Après avoir intégré l'intelligence artificielle d'OpenAI à Bing, Microsoft va l'ajouter à Word, Excel, PowerPoint, Outlook, Teams et OneNote. Microsoft Copilot est le nom d'un nouvel agent conversationnel capable de manipuler des fichiers et de créer du contenu. [Lire la suite]

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      Comment regarder la conférence de Microsoft sur l’intelligence artificielle

      news.movim.eu / Numerama · Thursday, 16 March, 2023 - 12:35

    À 16 heures le 16 mars, Microsoft organise une conférence de presse sur le thème du « futur du travail avec l'IA ». L'intégration de GPT-4 à Windows et Office devrait y être abordée. [Lire la suite]

    Abonnez-vous aux newsletters Numerama pour recevoir l’essentiel de l’actualité https://www.numerama.com/newsletter/

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      Microsoft Teams et Outlook sont en panne

      news.movim.eu / Numerama · Wednesday, 25 January, 2023 - 08:54

    Des milliers d'utilisateurs n'arrivent pas à se connecter aux services de Microsoft, tandis que d'autres rencontrent d'importants ralentissements. Microsoft a confirmé rencontré des problèmes avec ses serveurs. [Lire la suite]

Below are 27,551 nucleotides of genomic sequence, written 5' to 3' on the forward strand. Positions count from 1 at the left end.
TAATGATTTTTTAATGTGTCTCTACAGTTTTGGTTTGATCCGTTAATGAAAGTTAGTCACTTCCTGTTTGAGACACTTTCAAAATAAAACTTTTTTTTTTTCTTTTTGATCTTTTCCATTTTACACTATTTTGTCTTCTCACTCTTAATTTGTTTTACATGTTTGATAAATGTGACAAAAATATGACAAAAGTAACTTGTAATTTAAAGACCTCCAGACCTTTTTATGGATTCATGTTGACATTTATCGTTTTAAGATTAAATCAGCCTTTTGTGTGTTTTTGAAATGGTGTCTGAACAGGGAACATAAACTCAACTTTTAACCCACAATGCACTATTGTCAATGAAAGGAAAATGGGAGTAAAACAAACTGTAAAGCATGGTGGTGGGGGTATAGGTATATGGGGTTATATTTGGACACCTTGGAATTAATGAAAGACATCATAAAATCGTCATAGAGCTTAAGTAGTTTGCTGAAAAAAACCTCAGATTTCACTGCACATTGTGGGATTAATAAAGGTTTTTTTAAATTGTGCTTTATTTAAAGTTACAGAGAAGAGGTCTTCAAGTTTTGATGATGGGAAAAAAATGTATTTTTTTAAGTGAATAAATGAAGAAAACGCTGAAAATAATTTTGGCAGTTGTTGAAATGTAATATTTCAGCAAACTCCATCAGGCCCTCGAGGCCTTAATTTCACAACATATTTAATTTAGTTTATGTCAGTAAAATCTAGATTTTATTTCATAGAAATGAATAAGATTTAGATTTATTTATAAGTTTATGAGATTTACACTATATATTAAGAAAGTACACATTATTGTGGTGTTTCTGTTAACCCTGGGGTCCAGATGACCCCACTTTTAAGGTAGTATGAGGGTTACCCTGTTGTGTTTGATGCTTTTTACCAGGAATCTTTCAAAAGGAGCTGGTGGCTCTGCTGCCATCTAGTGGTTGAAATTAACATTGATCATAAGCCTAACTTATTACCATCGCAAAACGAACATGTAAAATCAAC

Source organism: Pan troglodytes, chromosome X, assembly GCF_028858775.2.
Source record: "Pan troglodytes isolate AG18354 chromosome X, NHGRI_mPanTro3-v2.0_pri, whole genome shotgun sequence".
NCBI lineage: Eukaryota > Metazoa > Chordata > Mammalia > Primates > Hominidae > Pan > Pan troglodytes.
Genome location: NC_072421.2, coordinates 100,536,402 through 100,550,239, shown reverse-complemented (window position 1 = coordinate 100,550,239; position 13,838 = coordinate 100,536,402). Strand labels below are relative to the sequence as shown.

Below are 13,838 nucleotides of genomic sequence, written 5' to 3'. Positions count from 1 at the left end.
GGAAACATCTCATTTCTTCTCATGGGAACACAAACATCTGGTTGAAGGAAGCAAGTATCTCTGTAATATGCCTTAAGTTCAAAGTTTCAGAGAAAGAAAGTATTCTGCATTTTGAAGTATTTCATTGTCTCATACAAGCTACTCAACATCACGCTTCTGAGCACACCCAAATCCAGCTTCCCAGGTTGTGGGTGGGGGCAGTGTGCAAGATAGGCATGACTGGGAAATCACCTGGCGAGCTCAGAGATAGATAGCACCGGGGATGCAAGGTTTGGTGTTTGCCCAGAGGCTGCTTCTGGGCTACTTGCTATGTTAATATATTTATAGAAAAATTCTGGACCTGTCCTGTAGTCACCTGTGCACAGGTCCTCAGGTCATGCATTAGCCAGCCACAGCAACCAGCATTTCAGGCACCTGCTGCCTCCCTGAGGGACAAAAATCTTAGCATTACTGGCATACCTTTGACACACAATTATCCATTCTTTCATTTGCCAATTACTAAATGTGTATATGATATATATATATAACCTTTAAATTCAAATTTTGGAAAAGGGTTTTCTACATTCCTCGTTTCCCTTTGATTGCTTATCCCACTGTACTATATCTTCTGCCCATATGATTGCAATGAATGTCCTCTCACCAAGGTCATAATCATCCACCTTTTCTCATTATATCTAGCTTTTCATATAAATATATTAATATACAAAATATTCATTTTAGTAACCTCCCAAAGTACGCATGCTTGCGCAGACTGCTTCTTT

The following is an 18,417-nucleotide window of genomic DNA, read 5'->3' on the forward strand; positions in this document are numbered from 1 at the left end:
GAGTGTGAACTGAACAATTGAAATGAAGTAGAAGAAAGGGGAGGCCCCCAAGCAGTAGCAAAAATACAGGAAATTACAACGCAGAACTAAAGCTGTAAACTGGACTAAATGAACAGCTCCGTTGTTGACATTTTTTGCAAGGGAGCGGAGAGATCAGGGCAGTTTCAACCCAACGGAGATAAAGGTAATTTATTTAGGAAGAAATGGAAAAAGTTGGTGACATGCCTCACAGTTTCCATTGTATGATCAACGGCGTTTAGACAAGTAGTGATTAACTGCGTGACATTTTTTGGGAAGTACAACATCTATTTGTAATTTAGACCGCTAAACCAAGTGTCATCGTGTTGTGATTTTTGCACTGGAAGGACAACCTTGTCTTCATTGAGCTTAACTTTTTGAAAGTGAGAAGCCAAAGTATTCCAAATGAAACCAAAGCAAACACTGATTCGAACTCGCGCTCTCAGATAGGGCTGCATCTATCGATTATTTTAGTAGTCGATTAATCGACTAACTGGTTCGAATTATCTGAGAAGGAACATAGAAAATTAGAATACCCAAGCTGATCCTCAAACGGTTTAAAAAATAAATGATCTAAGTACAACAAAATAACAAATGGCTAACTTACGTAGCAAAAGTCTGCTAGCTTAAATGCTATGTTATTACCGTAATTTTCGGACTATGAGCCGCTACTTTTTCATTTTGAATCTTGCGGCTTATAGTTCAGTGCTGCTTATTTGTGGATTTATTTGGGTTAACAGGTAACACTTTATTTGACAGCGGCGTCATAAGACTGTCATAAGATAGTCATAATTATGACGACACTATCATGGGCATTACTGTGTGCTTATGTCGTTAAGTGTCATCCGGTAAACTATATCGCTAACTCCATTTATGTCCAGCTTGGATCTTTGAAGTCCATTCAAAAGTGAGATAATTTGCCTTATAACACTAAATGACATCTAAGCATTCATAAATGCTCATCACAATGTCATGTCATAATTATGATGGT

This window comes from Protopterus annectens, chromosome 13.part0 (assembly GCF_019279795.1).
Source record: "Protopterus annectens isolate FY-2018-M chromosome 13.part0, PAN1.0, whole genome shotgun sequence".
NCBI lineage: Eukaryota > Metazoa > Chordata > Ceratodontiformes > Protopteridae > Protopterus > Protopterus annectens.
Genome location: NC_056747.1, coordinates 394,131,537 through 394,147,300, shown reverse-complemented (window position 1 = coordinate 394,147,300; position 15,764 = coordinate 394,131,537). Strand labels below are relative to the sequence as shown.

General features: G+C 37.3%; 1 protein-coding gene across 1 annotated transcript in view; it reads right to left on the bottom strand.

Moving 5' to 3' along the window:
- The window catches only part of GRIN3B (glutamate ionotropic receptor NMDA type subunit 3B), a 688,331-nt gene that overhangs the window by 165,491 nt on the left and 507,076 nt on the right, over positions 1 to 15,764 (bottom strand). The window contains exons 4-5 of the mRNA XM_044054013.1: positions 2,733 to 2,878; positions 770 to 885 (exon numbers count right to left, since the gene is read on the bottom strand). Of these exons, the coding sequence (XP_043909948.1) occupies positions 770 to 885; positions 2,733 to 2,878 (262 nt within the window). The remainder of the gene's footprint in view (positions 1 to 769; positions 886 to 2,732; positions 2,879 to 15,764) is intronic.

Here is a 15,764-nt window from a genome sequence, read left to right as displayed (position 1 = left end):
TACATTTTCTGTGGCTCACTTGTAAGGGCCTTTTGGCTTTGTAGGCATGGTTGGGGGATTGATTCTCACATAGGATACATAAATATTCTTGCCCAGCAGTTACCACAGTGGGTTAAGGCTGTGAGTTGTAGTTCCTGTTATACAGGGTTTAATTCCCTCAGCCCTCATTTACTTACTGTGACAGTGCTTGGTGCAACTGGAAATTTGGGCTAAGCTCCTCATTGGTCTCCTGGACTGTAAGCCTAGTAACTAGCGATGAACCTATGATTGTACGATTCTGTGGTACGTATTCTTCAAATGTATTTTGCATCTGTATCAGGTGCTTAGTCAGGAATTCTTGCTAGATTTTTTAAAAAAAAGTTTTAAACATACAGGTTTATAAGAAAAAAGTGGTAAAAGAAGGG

Abonnez-vous aux newsletters Numerama pour recevoir l’essentiel de l’actualité https://www.numerama.com/newsletter/

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      Microsoft 365 Basic gives you 100GB of OneDrive space (but no Office) for $2

      news.movim.eu / ArsTechnica · Wednesday, 11 January, 2023 - 21:01

    Microsoft 365 Basic gives you 100GB of OneDrive space (but no Office) for $2

    Enlarge (credit: Microsoft)

    Microsoft is adding a new low-end subscription tier to its Microsoft 365 service designed to cater to existing OneDrive subscribers and people who want more features for their Outlook inboxes but don't need the full desktop versions of Word, Excel, or PowerPoint.

    The Verge reports that Microsoft 365 Basic will cost $1.99 a month or $19.99 a year, and it includes 100GB of OneDrive cloud storage, removes ads from the Outlook web and mobile clients, and offers " advanced security " for Outlook users in the form of malware-scanning for links and attachments and additional encryption options .

    The main shortcoming of the Basic plan relative to the other Microsoft 365 subscription tiers is that you won't get access to the full desktop versions of the apps formerly known as Microsoft Office : Word, Excel, PowerPoint, OneNote, and Outlook. You'll still be able to use the more feature-limited online versions, but those are also available to anyone with a free Microsoft account. To get those apps, you'll still need to upgrade to the Microsoft 365 Personal ($6.99 a month, $69.99 a year) or Microsoft 365 Family ($9.99 a month, $99.99 a year) tiers, each of which also comes with additional OneDrive storage and other perks.

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      32 years in, Microsoft has decided to rebrand “Microsoft Office”

      news.movim.eu / ArsTechnica · Thursday, 13 October, 2022 - 15:04 · 1 minute

    Microsoft 365 will encompass Teams, OneDrive, and the suite of productivity apps formerly known as Office.

    Enlarge / Microsoft 365 will encompass Teams, OneDrive, and the suite of productivity apps formerly known as Office. (credit: Microsoft)